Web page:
Wednesday, August 18, 2010

The Top 150 DC Covers of All Time: #50-41

Welcome back to the Top 150 DC Covers of All Time countdown. If you have any questions about what criteria was used to select the covers, you can read the ground rules here in the countdown Prologue. For a complete listing of selections, check out the Top 150 DC Covers Master List. And as always, I strongly recommend clicking on the covers to see larger, better and more detailed versions of these classic covers.

And now, the top 50!

50) Doom Patrol #121
October, 1968 -- Joe Orlando

One of the most shocking issues of the Silver Age came packaged with one of its sharpest covers, as the ghostly figures of the Doom Patrol rising from their own graves is appropriately creepy. It's also set off by the presence of the blindingly yellow masthead, which bleeds in a lightning bolt down to the surprising "You Decide!" blurb. The only nit-pick I have with the cover really is that the masthead seems just slightly empty -- not that I want it cluttered like some of the other DC covers we've seen, but maybe they could have filled a little bit of that empty space with a bigger logo. But overall, a great cover.

49) Showcase #57
August, 1965 -- Joe Kubert

Enemy Ace was one of the more unique concepts in War comics and Kubert arguably turned in his best artwork on the title, which, considering Kubert, is really saying something. This cover, for the character's first solo appearance, is excellent but it's also a prototype of sorts; the concept of the sketch of Enemy Ace on a black background with the dogfight in the foreground would prove to be so successful here that Kubert would return to it again once Enemy Ace had his own series, and to even better results.

48) Kamandi #1
November, 1972 -- Jack Kirby and Mike Royer

Yes, this series is obviously a Planet of the Apes ripoff, but it's also done by Jack Kirby, so one thing is certain: the covers are going to be big, bold and usually interesting. This is one of the best he turned out during his years at DC -- one look at it and you get the whole concept whether you've seen Apes or not. And, I might add, the composition is excellent.

47) Flash #174
November, 1967 -- Carmine Infantino and Murphy Anderson

I always love it when the design people play around with the logo and this is one of the greatest examples ever. The Rogues Gallery looking down on the conquered Flash is cool, but it's obviously the amazingly gigantic logo for the issue that really sets this cover apart. Infantino and friends were really ahead of the curve with some of their innovations on Flash.

46) Adventure Comics #73
April, 1942 -- Jack Kirby and Joe Simon

And here's some Golden Age Kirby to go with his Bronze Age work. The symbolic giant has been a staple of comics imagery right from the start, but rarely has it been done as impressively as here; there's something almost 3-D about the way Kirby has Manhunter (in his first appearance) striding into the city. Plus, I love the guy at the bottom running so hard he's completely left his feet in a complete panic. How could you not buy this comic if you saw it on the stands?

45) The Killing Joke
1988 -- Brian Bolland

We've had some discussions over the course of the countdown about the effectiveness of word and thought balloons on covers. Enter exhibit A in the defense of word balloons. Not only is the one word "Smile" probably the most famous word balloon in the history of comics, for me it really makes the entire cover. yes, it's a cool image of Joker and the significance of him with the camera makes more sense once you've read the story, but that one word gives the cover all of its considerable impact. As a side note, I might add that this is yet another black Joker cover, and not the last by half. Some things were just meant to be.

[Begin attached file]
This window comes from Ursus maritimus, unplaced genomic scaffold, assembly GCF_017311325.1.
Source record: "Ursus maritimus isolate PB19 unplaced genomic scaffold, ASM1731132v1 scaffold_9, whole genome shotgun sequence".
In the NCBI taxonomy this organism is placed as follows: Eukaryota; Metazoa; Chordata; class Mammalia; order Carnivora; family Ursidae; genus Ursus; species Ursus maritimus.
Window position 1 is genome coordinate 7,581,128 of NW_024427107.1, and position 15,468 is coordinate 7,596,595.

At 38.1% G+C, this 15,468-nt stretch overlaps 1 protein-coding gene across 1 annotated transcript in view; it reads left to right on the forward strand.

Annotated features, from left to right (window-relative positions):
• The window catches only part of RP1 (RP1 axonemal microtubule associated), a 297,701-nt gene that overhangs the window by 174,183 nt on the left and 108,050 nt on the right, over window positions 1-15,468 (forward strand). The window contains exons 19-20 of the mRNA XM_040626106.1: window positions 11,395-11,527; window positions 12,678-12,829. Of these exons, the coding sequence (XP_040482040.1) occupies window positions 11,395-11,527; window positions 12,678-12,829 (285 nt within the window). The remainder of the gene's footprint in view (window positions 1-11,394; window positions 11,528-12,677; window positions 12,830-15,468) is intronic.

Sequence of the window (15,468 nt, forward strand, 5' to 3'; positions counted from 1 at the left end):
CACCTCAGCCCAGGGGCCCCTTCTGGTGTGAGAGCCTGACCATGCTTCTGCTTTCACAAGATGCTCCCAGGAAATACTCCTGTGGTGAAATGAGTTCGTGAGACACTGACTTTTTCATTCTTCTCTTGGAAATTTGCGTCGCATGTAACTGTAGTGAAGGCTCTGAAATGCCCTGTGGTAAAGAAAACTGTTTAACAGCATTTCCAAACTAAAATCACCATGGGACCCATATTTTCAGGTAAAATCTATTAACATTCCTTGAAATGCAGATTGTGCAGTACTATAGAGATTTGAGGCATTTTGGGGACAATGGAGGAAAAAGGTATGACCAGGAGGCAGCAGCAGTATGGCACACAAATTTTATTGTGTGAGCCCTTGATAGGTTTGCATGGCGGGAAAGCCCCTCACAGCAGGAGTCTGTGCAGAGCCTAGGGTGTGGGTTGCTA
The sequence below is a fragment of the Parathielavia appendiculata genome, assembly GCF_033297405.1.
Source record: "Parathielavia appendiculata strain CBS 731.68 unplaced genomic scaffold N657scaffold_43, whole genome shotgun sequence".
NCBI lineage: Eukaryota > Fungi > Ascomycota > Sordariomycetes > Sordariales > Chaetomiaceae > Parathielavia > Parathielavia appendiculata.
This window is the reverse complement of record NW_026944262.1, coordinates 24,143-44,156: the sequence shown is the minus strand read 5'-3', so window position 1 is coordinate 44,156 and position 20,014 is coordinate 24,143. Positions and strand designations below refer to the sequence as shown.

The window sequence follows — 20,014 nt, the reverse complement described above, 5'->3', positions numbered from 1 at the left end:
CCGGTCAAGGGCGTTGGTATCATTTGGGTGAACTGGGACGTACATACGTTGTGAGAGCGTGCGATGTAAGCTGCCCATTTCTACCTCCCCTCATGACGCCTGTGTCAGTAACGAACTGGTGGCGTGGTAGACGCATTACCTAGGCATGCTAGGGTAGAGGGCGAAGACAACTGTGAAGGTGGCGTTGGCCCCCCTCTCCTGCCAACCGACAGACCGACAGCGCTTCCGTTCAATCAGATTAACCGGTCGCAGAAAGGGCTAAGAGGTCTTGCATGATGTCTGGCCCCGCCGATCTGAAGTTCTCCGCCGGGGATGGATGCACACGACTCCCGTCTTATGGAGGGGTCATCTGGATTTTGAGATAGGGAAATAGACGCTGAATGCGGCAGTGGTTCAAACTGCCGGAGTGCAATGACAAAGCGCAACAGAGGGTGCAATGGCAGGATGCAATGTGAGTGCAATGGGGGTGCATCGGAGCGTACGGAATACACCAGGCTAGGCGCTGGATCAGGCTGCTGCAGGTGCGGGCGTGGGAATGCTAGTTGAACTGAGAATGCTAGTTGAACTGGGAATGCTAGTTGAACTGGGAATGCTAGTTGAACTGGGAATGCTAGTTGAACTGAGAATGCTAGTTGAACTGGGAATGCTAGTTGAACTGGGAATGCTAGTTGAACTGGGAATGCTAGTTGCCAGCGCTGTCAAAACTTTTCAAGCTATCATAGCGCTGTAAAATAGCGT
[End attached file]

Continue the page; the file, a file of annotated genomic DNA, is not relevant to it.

44) Suicide Squad #1
May, 1987 -- Howard Chaykin

And right up next is another example of the impact good text can have on the cover. I love the layout here, but again, it's really the text -- which the cover is designed around -- that makes this cover. I do with that final exclamation point had been a simple period instead, but otherwise, this is a perfectly executed cover worthy of the best Hollywood advertising.

43) Superman #1
Summer, 1939 -- Joe Shuster

Simple, elegant and classic. I like the pose and the frame and, of course, the yellow background, not to mention that this is the first appearance of the famous Superman logo, which Shuster hand-drew on each cover for several issues before someone told him just to make a template. Note there's no issue number; I guess they didn't need one yet.

42) Young Romance #150
November, 1967 -- Jay Scott Pike

There have been dozens of great "reflections in glasses" type covers over the history of comics, but few have them have been as perfectly effective as this effort from Jay Scott Pike. The whole story is here, from the tears to the hand raised to the lips to the couple kissing in the reflection. Just perfect.

41) New Teen Titans #13
November, 1981 -- George Perez

We started the day with the Doom Patrol's death and we're going to end it there as well. I invite you to blow this one up to really see the detail work that Perez, as always, has put into this darkly evocative cover. The flashlight and the overgrown jungle really give this a creepy, mysterious air that is topped off by the chilling image of Robotman's body left hanging as a warning. Due to Perez's detailed style, it doesn't really shrink down well, so it loses a bit at this size, but at full size, it's a masterpiece.

Tomorrow: #40-31 brings you some true classics courtesy of... Bill Sienkiewicz! Bob Kane! Howard Chaykin! And more!

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Flash #174 is a great choice--as you note, there were some great Flash covers in the Silver Age, most of them by Infantino.

And I've long thought that Adventure #73's superlative cover "inspired" Gil Kane's Atom #32 cover.